The Suburban Sprawl and Loudoun Data Centers

The Suburban Sprawl and Loudoun Data Centers

It’s a self-storage….it’s a movie theater….it’s a data center!!!????

If you live in Loudoun County, you must have notices gigantic buildings made out of concrete go up literally in your backyards.  They are fenced in, secured and fed by multiple AC cooling units that can be as big your houses.  Many of us wonder why these data centers are going up in our backyards.  Are they necessary, beneficial, harmful to us and to our environment?  To find out the answers to these questions, I interviewed Buddy Rizer, the godfather of data center business in Loudoun County.

Buddy works for Loudoun County Economic Development as an executive director for economic development and he specializes in attracting data centers to our area.  I first asked Buddy to tell me the mandate for Loudoun County Economic Development.  He stated that their focus is to attract investment into the county and by many measures they are doing a great job.  Buddy said that more investments by companies mean a bigger tax base which means low real estate taxes for the residents.

Buddy Rizer of the Loudoun Economic Development

I asked Buddy if data centers were great boost to employment for the county.  He said not directly but, it has a long tail effect.  To this date, Loudoun County attracted over 60 data centers to the area.  Each data centers employs 50 people on average which means 3000 new jobs in our area.  Not bad on its own, however one has to account for construction, telco, power jobs that are created to service the development of the data centers.  All and all data center development creates thousands of jobs for the county and increases the tax base.

Buddy also added that in fiscal year 2015, data center business paid $105 million in real estate and property taxes.  That number is expected to go to $120 million in 2016 and $200 million by 2020.

Buddy said that Loudoun County is now famous worldwide since “up to 70 percent of the world’s internet traffic flows through Loudoun’s data centers each day.”  He adds “…data centers come to Loudoun County because of reliable and available workforce and land.”

So far so good, but what about the reputation of data centers for being inefficient energy users who pollute their environment? Numerous studies published by reputable institutions like Stanford University show that data centers waste energy while trying to keep cool the servers running inside 24×7.  They tend to suck up power and water to be used for cooling of servers.  Furthermore, most of the cooling systems used are diesel powered and contribute greatly to air pollution.  In fact data center industry is up there with aviation when measured for negative environmental impact. Buddy indicated that the data centers being opened in Loudoun County are state of the art and they are run very efficiently to lower the operational cost for their owners.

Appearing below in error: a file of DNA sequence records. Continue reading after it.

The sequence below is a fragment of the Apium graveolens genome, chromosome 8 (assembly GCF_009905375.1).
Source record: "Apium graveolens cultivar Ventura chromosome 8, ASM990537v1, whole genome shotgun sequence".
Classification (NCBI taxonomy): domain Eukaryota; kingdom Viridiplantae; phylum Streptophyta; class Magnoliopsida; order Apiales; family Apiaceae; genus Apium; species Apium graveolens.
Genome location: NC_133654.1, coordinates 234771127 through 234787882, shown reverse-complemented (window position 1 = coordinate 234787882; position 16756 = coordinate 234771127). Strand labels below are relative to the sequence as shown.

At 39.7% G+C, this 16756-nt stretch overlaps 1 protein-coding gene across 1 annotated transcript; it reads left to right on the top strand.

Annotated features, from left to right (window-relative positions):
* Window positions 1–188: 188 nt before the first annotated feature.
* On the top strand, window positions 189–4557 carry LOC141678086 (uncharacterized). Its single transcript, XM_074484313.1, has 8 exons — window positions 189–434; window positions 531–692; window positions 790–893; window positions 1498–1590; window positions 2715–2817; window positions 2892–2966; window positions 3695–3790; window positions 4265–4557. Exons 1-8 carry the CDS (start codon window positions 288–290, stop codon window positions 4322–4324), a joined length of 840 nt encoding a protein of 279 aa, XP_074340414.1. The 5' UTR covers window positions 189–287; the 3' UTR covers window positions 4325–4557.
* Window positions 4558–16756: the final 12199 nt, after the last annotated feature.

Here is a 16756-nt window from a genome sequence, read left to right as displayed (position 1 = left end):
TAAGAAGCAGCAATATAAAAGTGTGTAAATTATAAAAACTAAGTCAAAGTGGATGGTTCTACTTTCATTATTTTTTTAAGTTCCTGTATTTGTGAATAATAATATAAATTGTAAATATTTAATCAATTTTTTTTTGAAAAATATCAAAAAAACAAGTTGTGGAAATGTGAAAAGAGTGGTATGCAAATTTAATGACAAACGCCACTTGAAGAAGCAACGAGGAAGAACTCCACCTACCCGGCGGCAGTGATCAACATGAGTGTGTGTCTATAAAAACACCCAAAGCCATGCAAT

I have conflicting thoughts about the data centers in Loudoun County.  They are not the best looking buildings and they look odd standing tall next to our backyards.  They are net contributors to air pollution and they suck up too much power and water from our area.  They create jobs in high tech industry but, in a section that is becoming more and more a commodity in the market.  On the other hand, Buddy’s arguments are backed by real numbers.  Increased tax base, employment and high tech jobs are good for our area.  Buddy and the Loudoun Economic Development’s charter is to attract investment into our area and so far they are doing a good job.  If we don’t agree with them, we should get involved in setting the direction of spending for our tax dollars

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Written by
Murat is a Senior Vice-President at Capgemini. He lives in Loudoun County with his wife, two children, two dogs and a cat. He writes about food, travel and environmental issues in his community.